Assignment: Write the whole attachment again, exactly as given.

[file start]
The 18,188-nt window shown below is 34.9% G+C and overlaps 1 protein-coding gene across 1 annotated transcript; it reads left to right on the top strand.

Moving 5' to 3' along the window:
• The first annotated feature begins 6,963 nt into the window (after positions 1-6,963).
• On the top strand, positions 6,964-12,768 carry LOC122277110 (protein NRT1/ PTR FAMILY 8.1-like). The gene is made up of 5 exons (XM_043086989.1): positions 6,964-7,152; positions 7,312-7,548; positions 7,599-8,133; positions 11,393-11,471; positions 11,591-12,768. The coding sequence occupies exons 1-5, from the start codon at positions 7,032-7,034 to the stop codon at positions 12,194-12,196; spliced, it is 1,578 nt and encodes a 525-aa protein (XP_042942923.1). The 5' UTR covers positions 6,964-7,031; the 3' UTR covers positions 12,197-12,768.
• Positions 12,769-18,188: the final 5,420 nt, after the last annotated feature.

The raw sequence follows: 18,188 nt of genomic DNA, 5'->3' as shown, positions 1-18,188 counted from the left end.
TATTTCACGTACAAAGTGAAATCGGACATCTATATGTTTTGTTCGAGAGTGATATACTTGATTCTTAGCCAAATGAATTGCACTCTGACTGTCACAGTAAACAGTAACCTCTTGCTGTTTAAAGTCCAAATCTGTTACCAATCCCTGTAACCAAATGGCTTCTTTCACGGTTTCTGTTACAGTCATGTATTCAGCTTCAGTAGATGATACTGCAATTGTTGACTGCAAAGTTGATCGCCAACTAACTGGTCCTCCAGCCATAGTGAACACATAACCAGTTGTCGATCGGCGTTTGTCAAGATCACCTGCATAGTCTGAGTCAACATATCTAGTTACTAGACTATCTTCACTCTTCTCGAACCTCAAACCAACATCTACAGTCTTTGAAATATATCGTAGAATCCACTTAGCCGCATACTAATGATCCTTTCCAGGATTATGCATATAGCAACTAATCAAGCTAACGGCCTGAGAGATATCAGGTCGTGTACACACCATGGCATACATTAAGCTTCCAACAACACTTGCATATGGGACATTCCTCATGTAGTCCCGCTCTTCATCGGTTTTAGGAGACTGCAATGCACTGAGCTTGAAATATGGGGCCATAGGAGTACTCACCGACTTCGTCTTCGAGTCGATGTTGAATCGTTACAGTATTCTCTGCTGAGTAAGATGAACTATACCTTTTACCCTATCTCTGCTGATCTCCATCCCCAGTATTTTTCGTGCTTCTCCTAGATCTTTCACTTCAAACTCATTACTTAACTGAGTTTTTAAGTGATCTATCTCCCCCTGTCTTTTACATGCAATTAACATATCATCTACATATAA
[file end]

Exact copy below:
The 18,188-nt window shown below is 34.9% G+C and overlaps 1 protein-coding gene across 1 annotated transcript; it reads left to right on the top strand.

Moving 5' to 3' along the window:
• The first annotated feature begins 6,963 nt into the window (after positions 1-6,963).
• On the top strand, positions 6,964-12,768 carry LOC122277110 (protein NRT1/ PTR FAMILY 8.1-like). The gene is made up of 5 exons (XM_043086989.1): positions 6,964-7,152; positions 7,312-7,548; positions 7,599-8,133; positions 11,393-11,471; positions 11,591-12,768. The coding sequence occupies exons 1-5, from the start codon at positions 7,032-7,034 to the stop codon at positions 12,194-12,196; spliced, it is 1,578 nt and encodes a 525-aa protein (XP_042942923.1). The 5' UTR covers positions 6,964-7,031; the 3' UTR covers positions 12,197-12,768.
• Positions 12,769-18,188: the final 5,420 nt, after the last annotated feature.

The raw sequence follows: 18,188 nt of genomic DNA, 5'->3' as shown, positions 1-18,188 counted from the left end.
TATTTCACGTACAAAGTGAAATCGGACATCTATATGTTTTGTTCGAGAGTGATATACTTGATTCTTAGCCAAATGAATTGCACTCTGACTGTCACAGTAAACAGTAACCTCTTGCTGTTTAAAGTCCAAATCTGTTACCAATCCCTGTAACCAAATGGCTTCTTTCACGGTTTCTGTTACAGTCATGTATTCAGCTTCAGTAGATGATACTGCAATTGTTGACTGCAAAGTTGATCGCCAACTAACTGGTCCTCCAGCCATAGTGAACACATAACCAGTTGTCGATCGGCGTTTGTCAAGATCACCTGCATAGTCTGAGTCAACATATCTAGTTACTAGACTATCTTCACTCTTCTCGAACCTCAAACCAACATCTACAGTCTTTGAAATATATCGTAGAATCCACTTAGCCGCATACTAATGATCCTTTCCAGGATTATGCATATAGCAACTAATCAAGCTAACGGCCTGAGAGATATCAGGTCGTGTACACACCATGGCATACATTAAGCTTCCAACAACACTTGCATATGGGACATTCCTCATGTAGTCCCGCTCTTCATCGGTTTTAGGAGACTGCAATGCACTGAGCTTGAAATATGGGGCCATAGGAGTACTCACCGACTTCGTCTTCGAGTCGATGTTGAATCGTTACAGTATTCTCTGCTGAGTAAGATGAACTATACCTTTTACCCTATCTCTGCTGATCTCCATCCCCAGTATTTTTCGTGCTTCTCCTAGATCTTTCACTTCAAACTCATTACTTAACTGAGTTTTTAAGTGATCTATCTCCCCCTGTCTTTTACATGCAATTAACATATCATCTACATATAA